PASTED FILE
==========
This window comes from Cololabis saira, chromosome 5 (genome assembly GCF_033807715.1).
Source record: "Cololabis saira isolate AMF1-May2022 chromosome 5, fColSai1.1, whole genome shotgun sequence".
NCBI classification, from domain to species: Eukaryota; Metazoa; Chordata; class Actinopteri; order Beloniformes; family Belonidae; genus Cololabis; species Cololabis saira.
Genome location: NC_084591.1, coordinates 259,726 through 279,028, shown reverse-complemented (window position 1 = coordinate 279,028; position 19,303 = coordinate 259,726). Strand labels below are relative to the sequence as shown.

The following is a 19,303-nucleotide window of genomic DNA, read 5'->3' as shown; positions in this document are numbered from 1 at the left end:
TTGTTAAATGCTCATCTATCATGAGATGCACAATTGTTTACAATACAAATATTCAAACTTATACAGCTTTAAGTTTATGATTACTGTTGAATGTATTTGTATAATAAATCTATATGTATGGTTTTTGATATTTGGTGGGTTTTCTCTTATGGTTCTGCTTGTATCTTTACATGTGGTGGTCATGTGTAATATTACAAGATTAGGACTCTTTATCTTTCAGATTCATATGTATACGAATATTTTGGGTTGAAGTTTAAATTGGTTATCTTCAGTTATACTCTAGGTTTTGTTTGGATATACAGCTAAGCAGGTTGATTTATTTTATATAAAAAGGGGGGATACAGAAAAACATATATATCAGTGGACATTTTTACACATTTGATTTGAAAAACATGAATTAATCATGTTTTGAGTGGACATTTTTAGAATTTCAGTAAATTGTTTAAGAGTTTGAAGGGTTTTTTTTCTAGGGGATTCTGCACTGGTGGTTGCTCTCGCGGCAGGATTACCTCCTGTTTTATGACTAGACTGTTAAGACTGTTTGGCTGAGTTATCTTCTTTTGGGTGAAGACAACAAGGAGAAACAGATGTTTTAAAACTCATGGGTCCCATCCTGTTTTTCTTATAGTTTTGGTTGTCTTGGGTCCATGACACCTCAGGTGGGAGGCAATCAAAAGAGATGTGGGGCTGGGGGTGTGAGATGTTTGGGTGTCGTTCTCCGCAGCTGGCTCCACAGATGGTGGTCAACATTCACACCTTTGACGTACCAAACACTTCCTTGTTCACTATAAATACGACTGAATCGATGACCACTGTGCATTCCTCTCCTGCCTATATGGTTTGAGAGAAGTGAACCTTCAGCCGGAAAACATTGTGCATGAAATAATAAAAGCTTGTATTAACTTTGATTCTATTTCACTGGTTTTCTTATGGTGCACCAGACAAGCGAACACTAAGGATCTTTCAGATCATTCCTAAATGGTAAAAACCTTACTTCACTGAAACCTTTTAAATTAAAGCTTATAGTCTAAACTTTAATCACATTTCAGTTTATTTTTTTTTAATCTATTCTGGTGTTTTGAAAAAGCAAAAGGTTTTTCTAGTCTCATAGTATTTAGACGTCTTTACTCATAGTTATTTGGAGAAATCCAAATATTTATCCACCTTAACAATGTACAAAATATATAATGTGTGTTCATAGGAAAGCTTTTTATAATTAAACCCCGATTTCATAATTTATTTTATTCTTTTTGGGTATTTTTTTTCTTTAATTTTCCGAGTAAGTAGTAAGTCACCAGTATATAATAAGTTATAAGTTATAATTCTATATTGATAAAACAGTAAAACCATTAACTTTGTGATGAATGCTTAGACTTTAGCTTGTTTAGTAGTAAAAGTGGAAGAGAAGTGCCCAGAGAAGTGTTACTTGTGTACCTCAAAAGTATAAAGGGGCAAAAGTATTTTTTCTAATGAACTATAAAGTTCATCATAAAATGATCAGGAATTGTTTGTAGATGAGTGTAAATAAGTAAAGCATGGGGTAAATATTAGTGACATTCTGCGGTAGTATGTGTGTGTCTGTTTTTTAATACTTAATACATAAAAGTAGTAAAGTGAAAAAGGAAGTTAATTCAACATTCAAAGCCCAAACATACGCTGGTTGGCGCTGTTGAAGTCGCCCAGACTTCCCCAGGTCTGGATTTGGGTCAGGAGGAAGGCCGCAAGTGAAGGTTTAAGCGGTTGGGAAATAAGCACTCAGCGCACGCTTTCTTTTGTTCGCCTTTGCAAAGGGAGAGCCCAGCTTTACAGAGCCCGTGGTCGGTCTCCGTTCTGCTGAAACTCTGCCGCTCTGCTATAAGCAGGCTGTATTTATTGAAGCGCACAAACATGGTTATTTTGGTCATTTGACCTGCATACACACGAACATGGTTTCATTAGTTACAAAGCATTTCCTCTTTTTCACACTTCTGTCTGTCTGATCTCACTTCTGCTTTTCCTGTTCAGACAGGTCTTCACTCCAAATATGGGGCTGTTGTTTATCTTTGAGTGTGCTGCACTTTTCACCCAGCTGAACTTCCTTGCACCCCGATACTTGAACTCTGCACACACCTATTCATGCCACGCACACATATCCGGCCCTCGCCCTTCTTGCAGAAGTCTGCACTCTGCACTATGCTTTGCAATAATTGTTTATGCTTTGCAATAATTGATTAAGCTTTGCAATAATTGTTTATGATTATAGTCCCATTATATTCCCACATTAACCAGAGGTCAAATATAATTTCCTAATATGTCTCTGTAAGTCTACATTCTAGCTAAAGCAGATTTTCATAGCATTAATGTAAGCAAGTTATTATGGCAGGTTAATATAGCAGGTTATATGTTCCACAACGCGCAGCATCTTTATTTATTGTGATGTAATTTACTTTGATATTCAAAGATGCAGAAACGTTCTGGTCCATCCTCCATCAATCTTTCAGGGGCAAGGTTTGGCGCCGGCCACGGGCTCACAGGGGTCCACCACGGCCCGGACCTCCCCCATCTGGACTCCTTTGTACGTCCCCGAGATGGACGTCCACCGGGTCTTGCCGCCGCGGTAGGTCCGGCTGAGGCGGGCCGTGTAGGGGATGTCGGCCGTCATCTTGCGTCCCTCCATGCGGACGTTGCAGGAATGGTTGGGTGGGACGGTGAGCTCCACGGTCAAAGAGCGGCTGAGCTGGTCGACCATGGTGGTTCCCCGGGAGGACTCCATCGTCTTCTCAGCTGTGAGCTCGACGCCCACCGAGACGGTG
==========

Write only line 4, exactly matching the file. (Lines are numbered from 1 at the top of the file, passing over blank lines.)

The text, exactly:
Genome location: NC_084591.1, coordinates 259,726 through 279,028, shown reverse-complemented (window position 1 = coordinate 279,028; position 19,303 = coordinate 259,726). Strand labels below are relative to the sequence as shown.